The Data Basis
The design of the interface with its functionalities is one thing, the other is naturally the information sourcing. In terms of content, the system currently covers a good 50 km of coastline along the Bay of Lübeck and several square kilometres inland. The connection of further areas in the course of the 2021 season has already been implemented. In figures, this means 17 Baltic Sea resorts in seven municipalities managed by five municipal tourism organisations – each with its own unique features and numerous different content management systems (CMS). This cooperation alone is an unprecedented success and guarantees an information density that no existing product in print can match.
The guest is presented with a coherent experience as an external image. Therefore, the content should be visually and tonally consistent, with zero latency in loading time since this comes naturally for the user.
The solution: A newly programmed “middleware” between the APIs of the individual CMSs of the locations, various third-party suppliers (e.g. windfinder.com) and the PWA. The system collects all necessary data, unifies them (“matching”), adjusts the cache for the also available offline functionality and the failover of a data source and returns them as bundled information for output to the Bay of Lübeck Guide.
For reasons of time and out of consideration for the structures that have grown over the years, the handling has not yet been adapted further, but it has been ensured that the participating locations can continue to enter their data as usual and that the uniform set of rules for all content managers is minimal. For example, there are now comprehensive mechanisms in the background for reconciling data, which must also be readjusted in the middleware whenever changes are made to the source. The effects of individualisation in the CMS world on the “Bay of Lübeck Guide” must therefore always be considered in advance.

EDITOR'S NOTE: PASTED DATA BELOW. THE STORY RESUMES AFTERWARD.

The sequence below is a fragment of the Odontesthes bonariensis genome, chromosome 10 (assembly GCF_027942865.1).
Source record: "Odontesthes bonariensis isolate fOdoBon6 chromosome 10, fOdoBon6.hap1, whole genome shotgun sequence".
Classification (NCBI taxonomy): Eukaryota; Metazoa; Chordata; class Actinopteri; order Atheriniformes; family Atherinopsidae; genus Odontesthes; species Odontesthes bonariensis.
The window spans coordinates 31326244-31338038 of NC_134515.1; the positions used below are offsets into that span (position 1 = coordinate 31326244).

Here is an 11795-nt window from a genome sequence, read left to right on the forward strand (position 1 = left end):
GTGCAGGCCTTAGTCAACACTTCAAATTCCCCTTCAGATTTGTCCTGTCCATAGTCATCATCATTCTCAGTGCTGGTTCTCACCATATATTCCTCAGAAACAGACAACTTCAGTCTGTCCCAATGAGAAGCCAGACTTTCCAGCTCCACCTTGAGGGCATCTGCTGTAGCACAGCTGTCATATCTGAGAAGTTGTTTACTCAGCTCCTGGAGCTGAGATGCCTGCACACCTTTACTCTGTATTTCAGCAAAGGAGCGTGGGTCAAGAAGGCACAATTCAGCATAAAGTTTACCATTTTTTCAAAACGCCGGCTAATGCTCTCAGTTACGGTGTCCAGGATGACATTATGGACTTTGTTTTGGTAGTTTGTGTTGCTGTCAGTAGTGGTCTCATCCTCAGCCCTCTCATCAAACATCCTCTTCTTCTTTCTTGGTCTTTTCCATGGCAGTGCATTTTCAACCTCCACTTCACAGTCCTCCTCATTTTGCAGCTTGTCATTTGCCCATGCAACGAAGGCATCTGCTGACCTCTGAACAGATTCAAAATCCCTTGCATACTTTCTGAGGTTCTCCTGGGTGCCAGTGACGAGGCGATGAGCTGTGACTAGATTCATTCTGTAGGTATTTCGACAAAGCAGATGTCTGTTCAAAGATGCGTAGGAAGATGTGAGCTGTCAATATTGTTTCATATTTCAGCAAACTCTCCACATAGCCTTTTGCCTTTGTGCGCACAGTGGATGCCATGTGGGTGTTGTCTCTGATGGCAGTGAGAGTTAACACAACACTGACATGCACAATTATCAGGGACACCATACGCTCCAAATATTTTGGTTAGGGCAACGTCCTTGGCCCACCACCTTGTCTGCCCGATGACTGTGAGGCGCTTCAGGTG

In the long term, the aim is to simplify matching by standardising the content management systems directly in the locations. In addition, the introduction of common standards (e.g. a consistent vocabulary according to Schema.org) will contribute significantly to an increase in quality in the future, while at the same time streamlining the processes.
Looking forward, the middleware was programmed so that a future Open Data Knowledge Graph could replace the numerous individual interfaces.
In any case, the “Bay of Lübeck Guide” is more than the sum of its properties. As a custom solution “by tourism experts for tourism experts”, it has developed into a technology platform of its own due to its modular structure and the use of future-oriented technologies. From the very beginning, the focus was on long-term availability and maintainability of the product. This can only be achieved if there is a core component that is as minimalistic as possible, a central control unit, so to speak, around which self-sufficient extensions are programmed. If an individual element is no longer needed at a later date, it can easily be detached again thanks to the central connectivity to the core and the low level cross-linkages. At the same time, new developments can also be connected easily via this path. Although this increases the effort, since the data may have to take a slight detour, it is well worth it in terms of technical stability and consistent manageability for the programmers. Thereby, an ecosystem for future guest services has already been established that is widely accepted in this region. This means that individual solutions from different providers can be dispensed with. At best, these systems are integrated ‘under the surface’ and thus made accessible to the user within the familiar interface (“one-stop shop”).